But for me in Colorado it looks like 4.88 may be the best
12-20-2012 12:55 PM
bo9roadking
Quote:
Originally Posted by chrisfp88 View Post
And so higher rpms leads to decreased fuel economy right?
Yes, so you don't want to overgear. You don't want to undergear either because if your rpms are too low, you use more gas pedal to try and get going. The stop and go will decrease the mileage too because you have to use more pedal to take off. That is why people with larger tires that don't change their gears will lose gas mileage. You have to get the gears that put the rpms back into the engines sweet spot.
12-20-2012 12:19 PM
JeepHerz
Quote:
Originally Posted by bo9roadking View Post
That is the correct chart, but your rpms are based on your actual tire size when mounted on the Jeep. A typical 35" tire is only 34" when mounted with the Jeep's weight on it, so you would need to look at the 34" tire size on the chart.

I'm not sure how you came up with 2700 rpms at 70 for a 35" tire and 4.56 gears. The chart shows that combination to be about 2544 rpms. With my current 4.10 gears and 35" tires, my rpms are pretty close to the chart numbers at 70 mph.

I don't have 35s now.
Sorry- meant 37s.
12-20-2012 12:17 PM
chrisfp88
Quote:
Originally Posted by bo9roadking View Post
With 3.73 gears and 32" tires, the new 4.56 gearing and 37" tires would be about 130 rpms higher than stock at 70 mph.

With 3.73 gears and 35" tires, the new 4.56 gearing and 37" tires would be about 325 rpms higher that what you are running now at 70 mph.
And so higher rpms leads to decreased fuel economy right?
12-20-2012 12:10 PM
bo9roadking
Quote:
Originally Posted by JeepHerz View Post
I THINK this is the right gear chart. I know there were several running around.
Nothing to add...just researching. Doing 4.56s myself probably- but I'll stick to 35s. I can hardly get in the Jeep as it is. If you believe the chart- you'd be around 2700 RPMs at 70. (But I am in 33/34s now and at 70 I am not at 1900 RPMS)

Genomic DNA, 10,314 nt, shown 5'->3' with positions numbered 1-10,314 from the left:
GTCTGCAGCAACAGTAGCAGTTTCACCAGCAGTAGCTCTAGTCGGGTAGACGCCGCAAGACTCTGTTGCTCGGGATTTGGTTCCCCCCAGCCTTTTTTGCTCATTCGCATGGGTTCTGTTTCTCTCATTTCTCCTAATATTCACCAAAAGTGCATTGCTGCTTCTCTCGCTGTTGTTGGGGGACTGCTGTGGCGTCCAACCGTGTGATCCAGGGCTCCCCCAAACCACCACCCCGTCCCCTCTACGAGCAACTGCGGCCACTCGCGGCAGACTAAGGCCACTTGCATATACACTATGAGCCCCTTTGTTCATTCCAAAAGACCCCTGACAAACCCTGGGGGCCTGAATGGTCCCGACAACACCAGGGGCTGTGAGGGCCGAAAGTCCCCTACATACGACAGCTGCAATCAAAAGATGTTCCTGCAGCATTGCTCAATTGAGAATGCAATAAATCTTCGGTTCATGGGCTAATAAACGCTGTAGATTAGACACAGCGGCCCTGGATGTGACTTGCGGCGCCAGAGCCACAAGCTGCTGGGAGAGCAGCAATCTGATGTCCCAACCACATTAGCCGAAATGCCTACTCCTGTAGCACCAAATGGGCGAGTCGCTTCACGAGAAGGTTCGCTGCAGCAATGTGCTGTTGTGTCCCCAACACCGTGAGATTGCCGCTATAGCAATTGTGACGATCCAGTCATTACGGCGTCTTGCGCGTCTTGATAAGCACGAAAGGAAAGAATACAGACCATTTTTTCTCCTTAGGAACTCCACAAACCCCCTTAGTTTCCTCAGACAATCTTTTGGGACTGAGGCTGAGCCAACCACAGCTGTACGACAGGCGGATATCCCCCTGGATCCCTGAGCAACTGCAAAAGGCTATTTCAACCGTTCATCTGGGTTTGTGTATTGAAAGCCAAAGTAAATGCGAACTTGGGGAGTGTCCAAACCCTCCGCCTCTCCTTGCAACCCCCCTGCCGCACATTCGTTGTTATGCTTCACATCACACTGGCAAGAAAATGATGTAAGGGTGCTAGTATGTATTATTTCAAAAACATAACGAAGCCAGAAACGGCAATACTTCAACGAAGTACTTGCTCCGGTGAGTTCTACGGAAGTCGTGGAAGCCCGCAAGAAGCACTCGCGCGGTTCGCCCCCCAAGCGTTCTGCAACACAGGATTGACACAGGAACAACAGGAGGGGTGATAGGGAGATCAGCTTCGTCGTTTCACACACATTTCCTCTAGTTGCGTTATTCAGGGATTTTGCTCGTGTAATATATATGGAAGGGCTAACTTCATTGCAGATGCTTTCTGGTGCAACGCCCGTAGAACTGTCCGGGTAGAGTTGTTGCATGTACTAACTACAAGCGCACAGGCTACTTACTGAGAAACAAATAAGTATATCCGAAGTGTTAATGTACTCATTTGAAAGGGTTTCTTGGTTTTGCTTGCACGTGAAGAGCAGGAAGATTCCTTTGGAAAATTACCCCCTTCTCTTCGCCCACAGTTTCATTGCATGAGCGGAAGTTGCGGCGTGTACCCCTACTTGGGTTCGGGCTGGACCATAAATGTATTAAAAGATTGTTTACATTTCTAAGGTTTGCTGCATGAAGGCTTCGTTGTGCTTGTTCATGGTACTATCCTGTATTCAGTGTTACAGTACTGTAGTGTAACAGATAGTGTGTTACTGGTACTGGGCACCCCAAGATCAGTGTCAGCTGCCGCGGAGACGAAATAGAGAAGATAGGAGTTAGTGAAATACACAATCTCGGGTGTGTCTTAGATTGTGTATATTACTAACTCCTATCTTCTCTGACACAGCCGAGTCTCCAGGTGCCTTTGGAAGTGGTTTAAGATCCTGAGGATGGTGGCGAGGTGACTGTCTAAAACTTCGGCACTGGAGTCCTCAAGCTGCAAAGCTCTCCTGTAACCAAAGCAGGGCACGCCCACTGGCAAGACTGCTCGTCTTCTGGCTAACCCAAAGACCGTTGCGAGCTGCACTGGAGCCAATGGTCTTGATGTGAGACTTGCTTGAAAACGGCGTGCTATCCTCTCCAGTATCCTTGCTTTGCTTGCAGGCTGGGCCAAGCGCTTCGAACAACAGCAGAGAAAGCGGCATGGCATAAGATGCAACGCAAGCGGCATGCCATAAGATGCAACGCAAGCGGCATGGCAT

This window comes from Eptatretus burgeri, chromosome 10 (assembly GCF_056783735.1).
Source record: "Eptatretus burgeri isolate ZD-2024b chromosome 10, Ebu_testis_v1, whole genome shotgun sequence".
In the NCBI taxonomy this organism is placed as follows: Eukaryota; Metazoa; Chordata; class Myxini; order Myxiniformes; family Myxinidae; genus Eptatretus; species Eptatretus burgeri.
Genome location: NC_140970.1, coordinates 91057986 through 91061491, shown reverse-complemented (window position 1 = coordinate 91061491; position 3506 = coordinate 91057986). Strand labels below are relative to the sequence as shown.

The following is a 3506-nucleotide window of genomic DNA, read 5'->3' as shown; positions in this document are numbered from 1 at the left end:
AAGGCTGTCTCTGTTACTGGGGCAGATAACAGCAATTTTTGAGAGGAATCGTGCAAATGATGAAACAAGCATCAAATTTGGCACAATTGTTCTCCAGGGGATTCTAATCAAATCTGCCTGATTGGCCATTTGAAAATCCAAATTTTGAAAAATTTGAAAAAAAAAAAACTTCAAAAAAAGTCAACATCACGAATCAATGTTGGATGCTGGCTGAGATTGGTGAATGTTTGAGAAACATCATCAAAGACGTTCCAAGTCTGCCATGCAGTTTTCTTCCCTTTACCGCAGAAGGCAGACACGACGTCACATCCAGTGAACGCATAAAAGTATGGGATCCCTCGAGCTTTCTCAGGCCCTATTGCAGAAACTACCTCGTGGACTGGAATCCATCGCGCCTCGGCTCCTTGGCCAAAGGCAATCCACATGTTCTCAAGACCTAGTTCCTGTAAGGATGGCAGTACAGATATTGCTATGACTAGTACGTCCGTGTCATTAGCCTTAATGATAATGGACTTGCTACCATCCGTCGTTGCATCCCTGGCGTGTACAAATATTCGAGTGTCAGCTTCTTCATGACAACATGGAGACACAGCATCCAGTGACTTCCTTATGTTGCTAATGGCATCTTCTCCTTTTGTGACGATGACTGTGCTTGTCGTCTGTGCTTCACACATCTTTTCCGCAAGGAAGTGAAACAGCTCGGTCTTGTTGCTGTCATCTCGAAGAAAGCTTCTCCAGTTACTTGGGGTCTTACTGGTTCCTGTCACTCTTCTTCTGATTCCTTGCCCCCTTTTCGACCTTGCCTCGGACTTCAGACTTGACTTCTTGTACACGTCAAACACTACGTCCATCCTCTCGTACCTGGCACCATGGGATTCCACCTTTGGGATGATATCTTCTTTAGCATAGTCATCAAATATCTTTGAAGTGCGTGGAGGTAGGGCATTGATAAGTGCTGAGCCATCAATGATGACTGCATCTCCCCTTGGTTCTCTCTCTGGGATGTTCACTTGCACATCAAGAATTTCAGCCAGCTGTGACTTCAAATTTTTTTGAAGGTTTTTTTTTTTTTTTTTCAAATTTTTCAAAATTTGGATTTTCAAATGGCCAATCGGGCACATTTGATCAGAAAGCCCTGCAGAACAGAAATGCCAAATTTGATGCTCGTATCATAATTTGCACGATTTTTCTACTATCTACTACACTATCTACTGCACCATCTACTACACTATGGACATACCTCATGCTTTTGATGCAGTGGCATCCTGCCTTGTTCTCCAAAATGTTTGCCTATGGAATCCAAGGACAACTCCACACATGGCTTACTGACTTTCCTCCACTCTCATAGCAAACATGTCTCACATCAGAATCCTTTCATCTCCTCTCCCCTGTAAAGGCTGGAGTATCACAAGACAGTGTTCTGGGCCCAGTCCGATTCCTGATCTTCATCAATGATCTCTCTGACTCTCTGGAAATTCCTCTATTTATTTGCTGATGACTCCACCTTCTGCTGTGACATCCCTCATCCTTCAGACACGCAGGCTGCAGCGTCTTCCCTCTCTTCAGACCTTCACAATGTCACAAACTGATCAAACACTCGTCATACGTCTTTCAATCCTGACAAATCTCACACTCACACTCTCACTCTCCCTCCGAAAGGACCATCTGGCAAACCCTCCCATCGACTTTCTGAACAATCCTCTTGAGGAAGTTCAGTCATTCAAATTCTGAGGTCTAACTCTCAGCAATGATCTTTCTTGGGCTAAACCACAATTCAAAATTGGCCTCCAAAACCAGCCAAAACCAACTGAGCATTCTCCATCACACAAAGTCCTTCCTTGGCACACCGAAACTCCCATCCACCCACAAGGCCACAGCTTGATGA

That is the correct chart, but your rpms are based on your actual tire size when mounted on the Jeep. A typical 35" tire is only 34" when mounted with the Jeep's weight on it, so you would need to look at the 34" tire size on the chart.

I'm not sure how you came up with 2700 rpms at 70 for a 35" tire and 4.56 gears. The chart shows that combination to be about 2544 rpms. With my current 4.10 gears and 35" tires, my rpms are pretty close to the chart numbers at 70 mph.
12-20-2012 12:02 PM
bo9roadking
Quote:
Originally Posted by chrisfp88 View Post
Would that be reduced to around 250 and 300 in your math as I'm actually running 3.73's right now? Thanks
With 3.73 gears and 32" tires, the new 4.56 gearing and 37" tires would be about 130 rpms higher than stock at 70 mph.

With 3.73 gears and 35" tires, the new 4.56 gearing and 37" tires would be about 325 rpms higher that what you are running now at 70 mph.
12-20-2012 11:56 AM
JeepHerz I THINK this is the right gear chart. I know there were several running around.
Nothing to add...just researching. Doing 4.56s myself probably- but I'll stick to 35s. I can hardly get in the Jeep as it is. If you believe the chart- you'd be around 2700 RPMs at 70. (But I am in 33/34s now and at 70 I am not at 1900 RPMS)
12-20-2012 10:28 AM
chrisfp88
Quote:
Originally Posted by bo9roadking View Post
If you have a 3.6 Pentastar and are concerned about mileage, stick with 4.56 gears, especially if you do any highway driving. The 4.88 and 5.13 gears are better if you are primarily crawling offroad, but not so good for a daily driver.

If you go with 4.56 gears and 37" tires, you will be running 500 rpms higher than you were with stock 32" tires and 3.21 gearing and about 600 rpm higher than 35" tires and 3.21 gearing at 70 mph.
Would that be reduced to around 250 and 300 in your math as I'm actually running 3.73's right now? Thanks
12-20-2012 09:05 AM
bo9roadking If you have a 3.6 Pentastar and are concerned about mileage, stick with 4.56 gears, especially if you do any highway driving. The 4.88 and 5.13 gears are better if you are primarily crawling offroad, but not so good for a daily driver.